The mortality rates for complex cancer procedures was shown to differ significantly depending on whether the procedure took place at 1-star hospitals or 5-star hospitals.
The mortality rates for complex cancer procedures was shown to differ significantly depending on whether the procedure took place at 1-star hospitals (10.4%) or 5-star hospitals (6.4%), according to an article in the JNCI Cancer Spectrum.
The varying safety of complex cancer surgeries depending on the hospital has been widely understood for some time, according to the study. In some cases, the difference in the mortality rate for these procedures in hospitals can be as high as a 4-fold, the authors noted.
Due to this understanding regarding the varying safety of these procedures, researchers have previously suggested the importance of a shift away from allowing complex cancer procedures to be conducted at hospitals with a higher mortality risk.
However, challenges exist in the current system related to connecting patients with the correct hospital for a certain procedure. One reason for this is the lack of transparency regarding hospital volumes and surgery-specific performance data to patients and providers, according to the study.
The current star rating system was created by the Centers for Medicare and Medicaid Services (CMS) to support patients in the process of comparing the quality of each hospital's care. However, the system is not set up to be specific to any medical operation or patient population and is instead based on 62 measurements, such as mortality, readmissions, and patient experience.
Despite the lack of specificity, the study authors examined the system and concluded the ratings did correlate with quality and safety in numerous patient care scenarios, including the mortality risk following a complex cancer surgery procedure.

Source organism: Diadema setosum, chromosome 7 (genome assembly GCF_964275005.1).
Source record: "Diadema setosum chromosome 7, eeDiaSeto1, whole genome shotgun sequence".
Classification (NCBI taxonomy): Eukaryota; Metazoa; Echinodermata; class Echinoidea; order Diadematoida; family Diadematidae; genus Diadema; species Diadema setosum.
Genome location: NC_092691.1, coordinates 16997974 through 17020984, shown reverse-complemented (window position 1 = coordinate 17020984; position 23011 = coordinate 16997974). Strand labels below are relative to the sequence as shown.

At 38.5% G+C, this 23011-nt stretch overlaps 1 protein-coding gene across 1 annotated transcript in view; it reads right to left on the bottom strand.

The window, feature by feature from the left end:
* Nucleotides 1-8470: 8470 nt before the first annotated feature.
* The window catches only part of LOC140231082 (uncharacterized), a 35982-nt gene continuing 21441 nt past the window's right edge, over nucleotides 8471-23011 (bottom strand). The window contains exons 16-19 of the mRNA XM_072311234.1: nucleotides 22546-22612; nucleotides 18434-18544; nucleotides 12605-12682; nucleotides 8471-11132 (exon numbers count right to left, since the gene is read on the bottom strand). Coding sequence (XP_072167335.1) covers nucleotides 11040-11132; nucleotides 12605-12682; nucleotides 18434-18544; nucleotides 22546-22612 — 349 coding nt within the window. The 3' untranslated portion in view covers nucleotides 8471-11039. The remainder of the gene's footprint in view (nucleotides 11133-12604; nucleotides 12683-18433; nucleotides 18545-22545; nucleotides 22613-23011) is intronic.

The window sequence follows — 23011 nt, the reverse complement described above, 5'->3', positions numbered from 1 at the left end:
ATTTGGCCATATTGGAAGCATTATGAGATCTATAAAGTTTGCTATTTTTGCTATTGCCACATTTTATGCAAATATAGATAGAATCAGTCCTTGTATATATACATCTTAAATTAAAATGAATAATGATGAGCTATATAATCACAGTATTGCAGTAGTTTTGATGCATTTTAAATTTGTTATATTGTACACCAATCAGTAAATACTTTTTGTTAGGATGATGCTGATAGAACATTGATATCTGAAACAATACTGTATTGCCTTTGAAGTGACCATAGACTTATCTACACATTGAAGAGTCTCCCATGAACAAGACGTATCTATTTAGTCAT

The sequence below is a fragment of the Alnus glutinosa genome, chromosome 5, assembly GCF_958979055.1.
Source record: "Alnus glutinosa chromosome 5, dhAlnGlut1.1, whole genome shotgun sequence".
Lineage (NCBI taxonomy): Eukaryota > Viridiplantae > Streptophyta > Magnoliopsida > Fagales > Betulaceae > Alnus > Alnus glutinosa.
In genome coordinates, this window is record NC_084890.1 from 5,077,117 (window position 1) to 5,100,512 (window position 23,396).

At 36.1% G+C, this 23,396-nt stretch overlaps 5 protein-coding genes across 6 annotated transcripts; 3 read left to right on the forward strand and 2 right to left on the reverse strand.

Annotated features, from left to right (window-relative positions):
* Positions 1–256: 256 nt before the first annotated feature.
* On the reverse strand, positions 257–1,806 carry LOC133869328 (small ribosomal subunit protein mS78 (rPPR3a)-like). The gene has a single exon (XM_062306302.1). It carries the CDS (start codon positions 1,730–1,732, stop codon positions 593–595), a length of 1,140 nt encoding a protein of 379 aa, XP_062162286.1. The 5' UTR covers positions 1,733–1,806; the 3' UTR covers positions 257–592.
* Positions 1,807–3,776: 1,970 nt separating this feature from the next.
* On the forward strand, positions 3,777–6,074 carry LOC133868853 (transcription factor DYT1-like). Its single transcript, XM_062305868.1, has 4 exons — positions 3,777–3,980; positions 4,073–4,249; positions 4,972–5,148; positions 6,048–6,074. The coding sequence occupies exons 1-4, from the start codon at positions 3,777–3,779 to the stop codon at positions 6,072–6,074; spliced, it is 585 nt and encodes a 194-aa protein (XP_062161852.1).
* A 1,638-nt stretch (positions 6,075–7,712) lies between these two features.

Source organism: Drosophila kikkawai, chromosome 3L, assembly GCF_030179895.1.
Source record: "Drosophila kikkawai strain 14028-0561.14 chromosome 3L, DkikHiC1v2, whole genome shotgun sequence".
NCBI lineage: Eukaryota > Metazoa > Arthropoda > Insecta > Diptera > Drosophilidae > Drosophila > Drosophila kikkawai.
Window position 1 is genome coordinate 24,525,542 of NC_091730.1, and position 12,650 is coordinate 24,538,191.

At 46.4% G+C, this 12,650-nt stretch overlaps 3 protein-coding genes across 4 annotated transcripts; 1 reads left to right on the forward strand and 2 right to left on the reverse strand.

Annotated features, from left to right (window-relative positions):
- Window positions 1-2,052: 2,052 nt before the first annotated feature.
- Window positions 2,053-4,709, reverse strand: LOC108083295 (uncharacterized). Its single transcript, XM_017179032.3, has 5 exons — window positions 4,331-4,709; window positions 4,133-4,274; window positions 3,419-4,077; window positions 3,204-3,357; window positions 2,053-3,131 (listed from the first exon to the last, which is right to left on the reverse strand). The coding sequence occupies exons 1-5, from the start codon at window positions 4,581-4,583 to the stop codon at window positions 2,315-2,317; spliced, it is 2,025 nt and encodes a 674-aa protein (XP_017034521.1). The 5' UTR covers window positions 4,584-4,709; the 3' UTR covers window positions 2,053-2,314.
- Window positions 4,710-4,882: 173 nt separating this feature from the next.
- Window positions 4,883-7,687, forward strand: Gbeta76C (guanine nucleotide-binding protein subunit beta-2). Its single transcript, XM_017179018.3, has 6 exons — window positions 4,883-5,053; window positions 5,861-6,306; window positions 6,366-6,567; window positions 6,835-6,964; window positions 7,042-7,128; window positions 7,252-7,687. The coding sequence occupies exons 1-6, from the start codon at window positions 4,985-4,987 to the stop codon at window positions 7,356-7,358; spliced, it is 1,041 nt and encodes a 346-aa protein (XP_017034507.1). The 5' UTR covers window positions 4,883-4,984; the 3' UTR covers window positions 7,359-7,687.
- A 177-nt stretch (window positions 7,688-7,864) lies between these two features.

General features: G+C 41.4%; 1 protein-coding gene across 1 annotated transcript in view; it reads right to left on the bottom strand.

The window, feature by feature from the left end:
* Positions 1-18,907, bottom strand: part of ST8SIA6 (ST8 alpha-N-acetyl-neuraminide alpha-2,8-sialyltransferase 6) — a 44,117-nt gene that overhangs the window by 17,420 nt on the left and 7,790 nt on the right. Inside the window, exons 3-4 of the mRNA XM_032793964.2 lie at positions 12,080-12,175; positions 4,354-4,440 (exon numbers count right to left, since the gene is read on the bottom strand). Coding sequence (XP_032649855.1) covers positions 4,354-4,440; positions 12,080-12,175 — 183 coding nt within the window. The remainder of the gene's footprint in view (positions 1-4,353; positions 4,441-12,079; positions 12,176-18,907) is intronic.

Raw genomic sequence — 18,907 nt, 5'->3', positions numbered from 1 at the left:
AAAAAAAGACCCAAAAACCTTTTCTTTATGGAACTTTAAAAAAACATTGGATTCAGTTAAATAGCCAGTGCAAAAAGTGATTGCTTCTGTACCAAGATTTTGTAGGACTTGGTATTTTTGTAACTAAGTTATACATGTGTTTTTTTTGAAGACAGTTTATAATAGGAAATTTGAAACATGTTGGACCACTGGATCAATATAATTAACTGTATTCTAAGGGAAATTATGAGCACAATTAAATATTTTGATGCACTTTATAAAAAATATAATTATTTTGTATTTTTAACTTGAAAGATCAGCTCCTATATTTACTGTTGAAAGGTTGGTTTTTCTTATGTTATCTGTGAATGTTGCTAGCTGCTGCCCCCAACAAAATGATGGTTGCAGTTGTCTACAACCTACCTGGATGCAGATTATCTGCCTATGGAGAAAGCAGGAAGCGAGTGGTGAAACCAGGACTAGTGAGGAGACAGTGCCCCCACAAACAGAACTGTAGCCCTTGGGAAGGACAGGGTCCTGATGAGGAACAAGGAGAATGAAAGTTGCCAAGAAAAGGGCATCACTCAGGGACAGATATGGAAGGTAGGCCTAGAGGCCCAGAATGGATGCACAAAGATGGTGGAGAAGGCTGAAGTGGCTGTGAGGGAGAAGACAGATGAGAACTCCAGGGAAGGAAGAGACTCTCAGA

In the study, the researchers assessed the cases of 105,823 patients who underwent complex cancer procedures at 3146 hospitals during the period between 2013 and 2016. Patients considered eligible for inclusion in the study were over 65 years old with a diagnosis of cancer of the lung, colon, stomach, esophagus, or pancreas; such patients comprise 80% of all high-risk cancer surgeries conducted, according to the authors.
The results demonstrated that the mortality rating over a 90-day period correlated with the star system. Specifically, the most significant difference was observed between 1-star (10.4%) and 5-star (6.4%) hospitals, although these rates vary somewhat by surgery type.
Additionally, such results are supported by prior research that has found that the CMS star rating system correlates with the mortality rate of surgical procedures. Yet, the efficacy of the current system in place for choosing hospitals for complex cancer surgeries remains low at 84 lives per year.
"For complex cancer care, choosing the right hospital may be as important as choosing the right treatment," said co-author Daniel Boffa, MD, a professor of thoracic surgery at Yale School of Medicine, in a press release. "In order for patients to select the best hospital for their situation, they need access to understandable information regarding the safety and quality of hospital care. Unfortunately, the CMS star-rating system, while clear and easy to access, does not appear to distinguish the safest from the least safe hospitals with enough separation to reliably guide cancer patient choice for complex surgical care."
Study finds cancer mortality rate disparity based on hospital ratings. Oxford University Press; July 13, 2020. eurekalert.org/pub_releases/2020-07/oupu-sfc071320.php. Accessed August 18, 2020.